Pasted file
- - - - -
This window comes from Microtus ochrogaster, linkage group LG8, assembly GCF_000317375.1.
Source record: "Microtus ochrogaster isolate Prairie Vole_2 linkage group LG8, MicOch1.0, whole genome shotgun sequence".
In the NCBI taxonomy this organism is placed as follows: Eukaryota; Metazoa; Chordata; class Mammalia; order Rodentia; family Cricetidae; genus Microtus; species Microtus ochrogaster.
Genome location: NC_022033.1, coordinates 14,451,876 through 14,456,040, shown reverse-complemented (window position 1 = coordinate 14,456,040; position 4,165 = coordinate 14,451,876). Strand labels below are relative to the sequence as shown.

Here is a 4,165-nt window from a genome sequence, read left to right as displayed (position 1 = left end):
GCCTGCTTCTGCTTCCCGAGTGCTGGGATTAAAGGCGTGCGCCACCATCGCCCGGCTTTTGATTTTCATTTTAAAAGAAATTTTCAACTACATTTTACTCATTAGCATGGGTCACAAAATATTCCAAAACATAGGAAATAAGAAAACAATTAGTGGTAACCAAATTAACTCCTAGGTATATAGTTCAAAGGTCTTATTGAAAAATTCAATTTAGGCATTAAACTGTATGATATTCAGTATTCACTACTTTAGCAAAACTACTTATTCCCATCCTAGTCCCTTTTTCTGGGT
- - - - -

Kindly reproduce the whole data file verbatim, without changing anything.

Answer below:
This window comes from Microtus ochrogaster, linkage group LG8, assembly GCF_000317375.1.
Source record: "Microtus ochrogaster isolate Prairie Vole_2 linkage group LG8, MicOch1.0, whole genome shotgun sequence".
In the NCBI taxonomy this organism is placed as follows: Eukaryota; Metazoa; Chordata; class Mammalia; order Rodentia; family Cricetidae; genus Microtus; species Microtus ochrogaster.
Genome location: NC_022033.1, coordinates 14,451,876 through 14,456,040, shown reverse-complemented (window position 1 = coordinate 14,456,040; position 4,165 = coordinate 14,451,876). Strand labels below are relative to the sequence as shown.

Here is a 4,165-nt window from a genome sequence, read left to right as displayed (position 1 = left end):
GCCTGCTTCTGCTTCCCGAGTGCTGGGATTAAAGGCGTGCGCCACCATCGCCCGGCTTTTGATTTTCATTTTAAAAGAAATTTTCAACTACATTTTACTCATTAGCATGGGTCACAAAATATTCCAAAACATAGGAAATAAGAAAACAATTAGTGGTAACCAAATTAACTCCTAGGTATATAGTTCAAAGGTCTTATTGAAAAATTCAATTTAGGCATTAAACTGTATGATATTCAGTATTCACTACTTTAGCAAAACTACTTATTCCCATCCTAGTCCCTTTTTCTGGGT